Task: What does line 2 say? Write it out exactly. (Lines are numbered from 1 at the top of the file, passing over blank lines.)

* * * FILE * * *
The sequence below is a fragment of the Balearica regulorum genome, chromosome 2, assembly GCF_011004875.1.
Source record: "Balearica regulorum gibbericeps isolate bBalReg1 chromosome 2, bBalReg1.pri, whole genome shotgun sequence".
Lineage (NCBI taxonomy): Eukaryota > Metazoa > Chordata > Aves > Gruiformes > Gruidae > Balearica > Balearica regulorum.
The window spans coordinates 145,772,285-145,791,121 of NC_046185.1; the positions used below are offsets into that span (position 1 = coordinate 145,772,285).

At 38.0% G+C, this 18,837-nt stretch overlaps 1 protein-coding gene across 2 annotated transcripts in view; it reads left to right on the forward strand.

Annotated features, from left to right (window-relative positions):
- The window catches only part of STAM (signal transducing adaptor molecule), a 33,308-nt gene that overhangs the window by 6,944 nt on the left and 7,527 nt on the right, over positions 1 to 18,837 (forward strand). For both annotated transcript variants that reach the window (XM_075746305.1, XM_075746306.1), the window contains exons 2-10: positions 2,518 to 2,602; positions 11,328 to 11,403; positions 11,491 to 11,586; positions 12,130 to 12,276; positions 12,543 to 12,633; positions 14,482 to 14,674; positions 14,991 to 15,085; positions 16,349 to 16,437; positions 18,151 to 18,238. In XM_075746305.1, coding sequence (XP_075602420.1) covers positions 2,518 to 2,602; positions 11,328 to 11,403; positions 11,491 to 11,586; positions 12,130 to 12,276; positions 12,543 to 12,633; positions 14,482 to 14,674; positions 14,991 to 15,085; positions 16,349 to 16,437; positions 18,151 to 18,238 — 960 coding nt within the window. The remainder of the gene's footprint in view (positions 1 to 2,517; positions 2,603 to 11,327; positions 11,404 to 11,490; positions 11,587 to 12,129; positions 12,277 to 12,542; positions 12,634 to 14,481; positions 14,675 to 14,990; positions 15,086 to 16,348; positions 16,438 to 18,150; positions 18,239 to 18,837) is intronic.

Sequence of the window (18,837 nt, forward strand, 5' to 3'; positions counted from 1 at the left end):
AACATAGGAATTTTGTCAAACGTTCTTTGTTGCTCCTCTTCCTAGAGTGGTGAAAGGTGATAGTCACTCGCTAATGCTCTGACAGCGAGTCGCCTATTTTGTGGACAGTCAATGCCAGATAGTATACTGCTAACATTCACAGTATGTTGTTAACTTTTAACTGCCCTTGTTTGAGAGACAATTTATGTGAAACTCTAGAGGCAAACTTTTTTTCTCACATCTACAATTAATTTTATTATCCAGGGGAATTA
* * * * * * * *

Source record: "Balearica regulorum gibbericeps isolate bBalReg1 chromosome 2, bBalReg1.pri, whole genome shotgun sequence".